What is Administrative Accounting?

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  • Written By: Mona D. Rigdon
  • Edited By: A. Joseph
  • Last Modified Date: 25 September 2019
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Administrative accounting is a type of accounting that helps management departments plan and attain objectives through a formal system of the accumulation and reporting of data. Internal audits help focus the decision-making process in regard to prorations, valuations and reporting. Planning and operational control are integral parts of successful administrative accounting. In short, administrative accountants manage the incoming and outgoing funds and keep the company on track to reach related goals, and they abide by applicable laws and company procedures.

Most businesses employ at least one administrative accountant. These people practice bookkeeping and accounting for the business and often act as debt collectors, payroll clerks, credit authorities and procurement specialists. Some of these jobs are internal corporate jobs, and others who work in this industry work as contractors, subcontractors, freelancers or independent small businesses. Accounting jobs are expected to increase as the economy increases, with government serving as the largest employer of administrative accountants.

Court systems are one area of government that employs administrative accountants. The administrative accounting department of the court system plays an important role in handling both incoming and outgoing funds. The court's administrative accounting department is responsible for maintaining the integrity of all financial activity through organization and detailed tracking. Along with payroll duties, the staff also remits payments, reviews incoming funds and reviews financial statements.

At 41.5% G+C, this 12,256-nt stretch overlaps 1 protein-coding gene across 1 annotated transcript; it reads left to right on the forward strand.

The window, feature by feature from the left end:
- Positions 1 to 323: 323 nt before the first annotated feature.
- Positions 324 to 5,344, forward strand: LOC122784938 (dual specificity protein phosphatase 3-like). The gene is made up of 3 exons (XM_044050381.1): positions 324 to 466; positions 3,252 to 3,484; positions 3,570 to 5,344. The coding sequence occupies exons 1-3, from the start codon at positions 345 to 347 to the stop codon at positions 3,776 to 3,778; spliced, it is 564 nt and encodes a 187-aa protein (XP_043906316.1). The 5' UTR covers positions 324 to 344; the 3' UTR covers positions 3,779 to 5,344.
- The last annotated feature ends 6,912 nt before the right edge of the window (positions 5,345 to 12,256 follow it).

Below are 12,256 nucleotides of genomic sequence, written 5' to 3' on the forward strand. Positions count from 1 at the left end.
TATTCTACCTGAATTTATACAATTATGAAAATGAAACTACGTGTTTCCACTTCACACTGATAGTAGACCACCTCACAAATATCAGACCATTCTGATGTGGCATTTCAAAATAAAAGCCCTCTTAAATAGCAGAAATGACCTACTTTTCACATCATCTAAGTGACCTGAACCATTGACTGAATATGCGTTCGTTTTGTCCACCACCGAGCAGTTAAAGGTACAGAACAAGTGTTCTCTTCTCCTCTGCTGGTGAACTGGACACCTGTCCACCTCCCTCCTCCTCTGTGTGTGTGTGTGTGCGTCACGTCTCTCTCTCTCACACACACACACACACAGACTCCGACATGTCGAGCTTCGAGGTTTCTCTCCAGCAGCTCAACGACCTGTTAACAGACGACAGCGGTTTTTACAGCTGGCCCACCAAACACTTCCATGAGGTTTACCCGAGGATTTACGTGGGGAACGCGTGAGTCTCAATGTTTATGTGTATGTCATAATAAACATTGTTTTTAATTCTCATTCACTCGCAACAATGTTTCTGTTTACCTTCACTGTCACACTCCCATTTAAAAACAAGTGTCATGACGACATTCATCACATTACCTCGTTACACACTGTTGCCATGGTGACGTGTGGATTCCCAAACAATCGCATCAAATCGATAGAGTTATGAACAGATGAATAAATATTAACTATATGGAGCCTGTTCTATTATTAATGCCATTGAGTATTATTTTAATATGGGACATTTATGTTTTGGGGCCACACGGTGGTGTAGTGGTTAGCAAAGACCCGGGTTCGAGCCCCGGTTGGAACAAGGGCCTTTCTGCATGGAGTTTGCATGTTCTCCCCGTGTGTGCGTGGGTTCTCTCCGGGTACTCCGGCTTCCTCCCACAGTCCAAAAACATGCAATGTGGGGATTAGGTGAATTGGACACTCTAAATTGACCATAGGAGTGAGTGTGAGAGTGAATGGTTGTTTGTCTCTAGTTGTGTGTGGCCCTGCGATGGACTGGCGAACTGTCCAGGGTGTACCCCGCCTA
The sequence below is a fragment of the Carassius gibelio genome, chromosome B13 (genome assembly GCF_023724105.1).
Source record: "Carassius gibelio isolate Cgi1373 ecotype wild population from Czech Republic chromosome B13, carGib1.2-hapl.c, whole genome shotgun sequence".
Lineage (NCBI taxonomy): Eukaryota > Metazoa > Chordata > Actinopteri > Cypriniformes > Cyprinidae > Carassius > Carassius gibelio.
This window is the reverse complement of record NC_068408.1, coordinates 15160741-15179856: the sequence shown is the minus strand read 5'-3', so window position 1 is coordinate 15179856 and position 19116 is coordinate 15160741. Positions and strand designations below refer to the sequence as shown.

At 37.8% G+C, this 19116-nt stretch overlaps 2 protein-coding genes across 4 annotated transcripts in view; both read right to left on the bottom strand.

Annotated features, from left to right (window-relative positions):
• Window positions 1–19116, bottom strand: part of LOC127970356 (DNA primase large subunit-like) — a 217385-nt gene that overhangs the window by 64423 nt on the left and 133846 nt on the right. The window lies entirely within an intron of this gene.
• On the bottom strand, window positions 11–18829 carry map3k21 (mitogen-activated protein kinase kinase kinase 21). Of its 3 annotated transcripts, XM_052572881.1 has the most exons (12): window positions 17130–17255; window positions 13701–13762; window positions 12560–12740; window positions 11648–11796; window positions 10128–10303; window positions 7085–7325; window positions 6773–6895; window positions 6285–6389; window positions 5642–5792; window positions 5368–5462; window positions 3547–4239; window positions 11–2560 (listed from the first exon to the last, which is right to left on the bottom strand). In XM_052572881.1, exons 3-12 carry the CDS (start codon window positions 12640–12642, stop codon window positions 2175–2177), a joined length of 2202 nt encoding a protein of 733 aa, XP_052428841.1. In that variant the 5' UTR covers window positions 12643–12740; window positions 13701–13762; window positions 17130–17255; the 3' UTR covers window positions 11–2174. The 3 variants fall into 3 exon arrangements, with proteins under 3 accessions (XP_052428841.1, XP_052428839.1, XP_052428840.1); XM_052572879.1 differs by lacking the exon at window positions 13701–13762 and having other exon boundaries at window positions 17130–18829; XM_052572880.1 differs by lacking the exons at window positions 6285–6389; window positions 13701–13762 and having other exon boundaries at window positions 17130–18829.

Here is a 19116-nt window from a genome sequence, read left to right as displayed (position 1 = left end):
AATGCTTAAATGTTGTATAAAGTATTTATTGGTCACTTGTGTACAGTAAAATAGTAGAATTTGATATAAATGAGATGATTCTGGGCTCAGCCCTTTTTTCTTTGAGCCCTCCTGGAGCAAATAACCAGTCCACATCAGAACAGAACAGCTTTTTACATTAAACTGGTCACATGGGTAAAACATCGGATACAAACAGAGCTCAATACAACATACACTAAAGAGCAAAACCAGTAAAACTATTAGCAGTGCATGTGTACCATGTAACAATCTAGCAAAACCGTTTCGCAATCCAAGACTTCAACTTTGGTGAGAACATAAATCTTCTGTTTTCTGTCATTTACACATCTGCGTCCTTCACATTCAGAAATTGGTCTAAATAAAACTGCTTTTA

Certain skills are necessary in administrative accounting positions. It is important to be detail-oriented, because there is little room for error when handling someone else's finances. Equally important is the ability to work under strict deadlines, as there often are legal deadlines that have to be met in administrative accounting. In a contemporary office, efficient computer and office equipment — such as a 10-key — skills are necessary. Basic accounting and math skills also are a necessity.

Laws in different jurisdictions vary according to what degrees are necessary to practice as an administrative accountant. In most jurisdictions, the equivalent of an associate's degree in accounting, finance or business will garner the most attention with employers. Often, little or no certification is necessary, and administrative accounting professionals use the position as a stepping stone toward a more supervisory or managerial career. Many administrative accounting professionals work by day and go to school by night to work on schooling to become a certified bookkeeper or certified public accountant (CPA).


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